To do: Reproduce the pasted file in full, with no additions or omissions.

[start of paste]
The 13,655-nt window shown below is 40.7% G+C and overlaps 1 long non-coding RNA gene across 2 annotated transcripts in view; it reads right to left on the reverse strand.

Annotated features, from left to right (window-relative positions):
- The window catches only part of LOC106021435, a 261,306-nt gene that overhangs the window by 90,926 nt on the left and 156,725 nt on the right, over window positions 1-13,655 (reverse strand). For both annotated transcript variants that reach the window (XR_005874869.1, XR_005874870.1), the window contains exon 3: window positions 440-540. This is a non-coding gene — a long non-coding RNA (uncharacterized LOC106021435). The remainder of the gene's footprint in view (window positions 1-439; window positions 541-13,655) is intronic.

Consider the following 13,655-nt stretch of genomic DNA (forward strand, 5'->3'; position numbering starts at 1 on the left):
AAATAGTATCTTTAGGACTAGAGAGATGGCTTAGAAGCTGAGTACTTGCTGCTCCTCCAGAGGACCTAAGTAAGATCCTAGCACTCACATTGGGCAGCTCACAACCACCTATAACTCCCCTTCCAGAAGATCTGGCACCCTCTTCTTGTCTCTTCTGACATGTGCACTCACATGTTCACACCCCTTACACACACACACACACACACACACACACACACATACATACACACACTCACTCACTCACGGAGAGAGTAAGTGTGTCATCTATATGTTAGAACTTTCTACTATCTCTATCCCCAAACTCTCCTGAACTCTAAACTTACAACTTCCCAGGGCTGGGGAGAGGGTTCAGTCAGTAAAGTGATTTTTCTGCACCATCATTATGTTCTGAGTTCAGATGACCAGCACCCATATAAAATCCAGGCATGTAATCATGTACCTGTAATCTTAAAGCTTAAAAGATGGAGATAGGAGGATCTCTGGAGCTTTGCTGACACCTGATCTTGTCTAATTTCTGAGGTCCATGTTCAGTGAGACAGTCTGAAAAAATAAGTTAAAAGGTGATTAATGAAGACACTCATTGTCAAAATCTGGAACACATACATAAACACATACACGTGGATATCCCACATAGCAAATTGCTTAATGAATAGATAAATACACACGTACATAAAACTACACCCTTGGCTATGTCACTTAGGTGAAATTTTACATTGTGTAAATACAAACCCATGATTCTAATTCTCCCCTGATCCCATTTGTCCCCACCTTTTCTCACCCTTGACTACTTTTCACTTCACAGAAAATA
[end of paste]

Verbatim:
The 13,655-nt window shown below is 40.7% G+C and overlaps 1 long non-coding RNA gene across 2 annotated transcripts in view; it reads right to left on the reverse strand.

Annotated features, from left to right (window-relative positions):
- The window catches only part of LOC106021435, a 261,306-nt gene that overhangs the window by 90,926 nt on the left and 156,725 nt on the right, over window positions 1-13,655 (reverse strand). For both annotated transcript variants that reach the window (XR_005874869.1, XR_005874870.1), the window contains exon 3: window positions 440-540. This is a non-coding gene — a long non-coding RNA (uncharacterized LOC106021435). The remainder of the gene's footprint in view (window positions 1-439; window positions 541-13,655) is intronic.

Consider the following 13,655-nt stretch of genomic DNA (forward strand, 5'->3'; position numbering starts at 1 on the left):
AAATAGTATCTTTAGGACTAGAGAGATGGCTTAGAAGCTGAGTACTTGCTGCTCCTCCAGAGGACCTAAGTAAGATCCTAGCACTCACATTGGGCAGCTCACAACCACCTATAACTCCCCTTCCAGAAGATCTGGCACCCTCTTCTTGTCTCTTCTGACATGTGCACTCACATGTTCACACCCCTTACACACACACACACACACACACACACACACACATACATACACACACTCACTCACTCACGGAGAGAGTAAGTGTGTCATCTATATGTTAGAACTTTCTACTATCTCTATCCCCAAACTCTCCTGAACTCTAAACTTACAACTTCCCAGGGCTGGGGAGAGGGTTCAGTCAGTAAAGTGATTTTTCTGCACCATCATTATGTTCTGAGTTCAGATGACCAGCACCCATATAAAATCCAGGCATGTAATCATGTACCTGTAATCTTAAAGCTTAAAAGATGGAGATAGGAGGATCTCTGGAGCTTTGCTGACACCTGATCTTGTCTAATTTCTGAGGTCCATGTTCAGTGAGACAGTCTGAAAAAATAAGTTAAAAGGTGATTAATGAAGACACTCATTGTCAAAATCTGGAACACATACATAAACACATACACGTGGATATCCCACATAGCAAATTGCTTAATGAATAGATAAATACACACGTACATAAAACTACACCCTTGGCTATGTCACTTAGGTGAAATTTTACATTGTGTAAATACAAACCCATGATTCTAATTCTCCCCTGATCCCATTTGTCCCCACCTTTTCTCACCCTTGACTACTTTTCACTTCACAGAAAATA